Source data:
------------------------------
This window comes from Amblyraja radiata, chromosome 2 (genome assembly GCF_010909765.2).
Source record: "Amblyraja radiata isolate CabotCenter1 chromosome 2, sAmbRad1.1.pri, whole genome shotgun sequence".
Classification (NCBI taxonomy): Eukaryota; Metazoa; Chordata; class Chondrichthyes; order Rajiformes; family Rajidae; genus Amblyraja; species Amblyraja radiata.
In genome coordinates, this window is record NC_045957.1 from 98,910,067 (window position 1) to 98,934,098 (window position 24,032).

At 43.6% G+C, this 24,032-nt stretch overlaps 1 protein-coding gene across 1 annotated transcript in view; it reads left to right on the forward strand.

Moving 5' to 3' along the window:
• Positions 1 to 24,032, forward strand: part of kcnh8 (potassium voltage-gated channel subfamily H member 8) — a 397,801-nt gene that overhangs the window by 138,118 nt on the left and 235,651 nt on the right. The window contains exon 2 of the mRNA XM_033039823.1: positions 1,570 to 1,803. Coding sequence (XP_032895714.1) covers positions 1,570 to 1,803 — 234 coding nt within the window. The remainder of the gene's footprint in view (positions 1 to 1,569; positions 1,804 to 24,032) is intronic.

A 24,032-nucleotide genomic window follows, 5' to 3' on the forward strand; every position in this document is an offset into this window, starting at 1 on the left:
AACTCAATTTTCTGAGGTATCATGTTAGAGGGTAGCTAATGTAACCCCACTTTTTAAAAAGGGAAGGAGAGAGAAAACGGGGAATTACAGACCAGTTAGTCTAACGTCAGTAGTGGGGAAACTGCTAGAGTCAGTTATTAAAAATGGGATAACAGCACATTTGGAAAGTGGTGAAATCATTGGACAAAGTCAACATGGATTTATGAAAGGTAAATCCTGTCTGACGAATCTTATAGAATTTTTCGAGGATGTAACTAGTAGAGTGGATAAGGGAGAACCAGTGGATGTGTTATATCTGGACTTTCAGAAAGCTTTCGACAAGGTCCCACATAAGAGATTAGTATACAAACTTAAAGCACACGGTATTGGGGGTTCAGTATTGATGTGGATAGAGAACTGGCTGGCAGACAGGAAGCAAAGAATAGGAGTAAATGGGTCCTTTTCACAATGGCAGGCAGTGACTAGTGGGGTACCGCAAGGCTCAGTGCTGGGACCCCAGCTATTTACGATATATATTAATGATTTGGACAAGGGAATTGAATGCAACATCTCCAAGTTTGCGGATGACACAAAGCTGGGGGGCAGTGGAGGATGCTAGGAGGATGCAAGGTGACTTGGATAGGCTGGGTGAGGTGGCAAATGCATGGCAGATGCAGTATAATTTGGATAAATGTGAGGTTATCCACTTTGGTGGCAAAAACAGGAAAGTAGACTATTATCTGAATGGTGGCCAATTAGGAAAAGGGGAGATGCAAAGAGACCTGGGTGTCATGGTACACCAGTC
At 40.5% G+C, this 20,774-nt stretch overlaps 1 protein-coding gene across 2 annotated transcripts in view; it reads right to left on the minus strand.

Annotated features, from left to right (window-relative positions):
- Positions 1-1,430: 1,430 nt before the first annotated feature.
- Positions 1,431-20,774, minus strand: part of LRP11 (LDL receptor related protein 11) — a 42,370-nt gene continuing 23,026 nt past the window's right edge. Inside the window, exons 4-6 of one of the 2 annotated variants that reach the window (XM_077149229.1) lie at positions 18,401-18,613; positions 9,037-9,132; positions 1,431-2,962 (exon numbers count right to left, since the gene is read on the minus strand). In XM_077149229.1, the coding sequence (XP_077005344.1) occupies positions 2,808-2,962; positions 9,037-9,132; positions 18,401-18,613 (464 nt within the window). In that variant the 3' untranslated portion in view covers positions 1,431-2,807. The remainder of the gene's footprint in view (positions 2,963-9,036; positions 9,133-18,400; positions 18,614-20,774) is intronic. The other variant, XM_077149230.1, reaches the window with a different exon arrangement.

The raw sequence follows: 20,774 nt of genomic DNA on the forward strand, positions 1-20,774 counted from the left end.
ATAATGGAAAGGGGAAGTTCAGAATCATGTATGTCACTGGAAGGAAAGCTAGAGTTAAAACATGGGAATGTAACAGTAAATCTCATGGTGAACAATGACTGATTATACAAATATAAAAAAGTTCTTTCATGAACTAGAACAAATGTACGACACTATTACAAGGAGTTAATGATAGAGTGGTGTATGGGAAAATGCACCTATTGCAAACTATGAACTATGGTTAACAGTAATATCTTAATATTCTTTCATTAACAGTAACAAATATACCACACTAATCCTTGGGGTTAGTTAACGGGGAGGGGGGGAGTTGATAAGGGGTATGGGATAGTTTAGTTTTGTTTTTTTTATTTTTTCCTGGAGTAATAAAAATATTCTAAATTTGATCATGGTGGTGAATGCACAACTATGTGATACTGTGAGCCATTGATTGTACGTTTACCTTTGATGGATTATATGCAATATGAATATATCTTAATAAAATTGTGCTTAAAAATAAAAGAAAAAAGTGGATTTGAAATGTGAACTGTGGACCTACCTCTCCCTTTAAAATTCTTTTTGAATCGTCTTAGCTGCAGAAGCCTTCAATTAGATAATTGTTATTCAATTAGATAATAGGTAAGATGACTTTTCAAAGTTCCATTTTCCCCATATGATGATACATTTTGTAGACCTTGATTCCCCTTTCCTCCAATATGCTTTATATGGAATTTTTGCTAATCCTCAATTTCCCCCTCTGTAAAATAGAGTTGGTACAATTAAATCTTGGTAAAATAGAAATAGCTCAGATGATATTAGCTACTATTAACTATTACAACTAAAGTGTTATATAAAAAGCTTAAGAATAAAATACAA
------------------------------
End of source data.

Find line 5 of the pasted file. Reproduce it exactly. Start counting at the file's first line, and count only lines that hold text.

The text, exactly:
At 43.6% G+C, this 24,032-nt stretch overlaps 1 protein-coding gene across 1 annotated transcript in view; it reads left to right on the forward strand.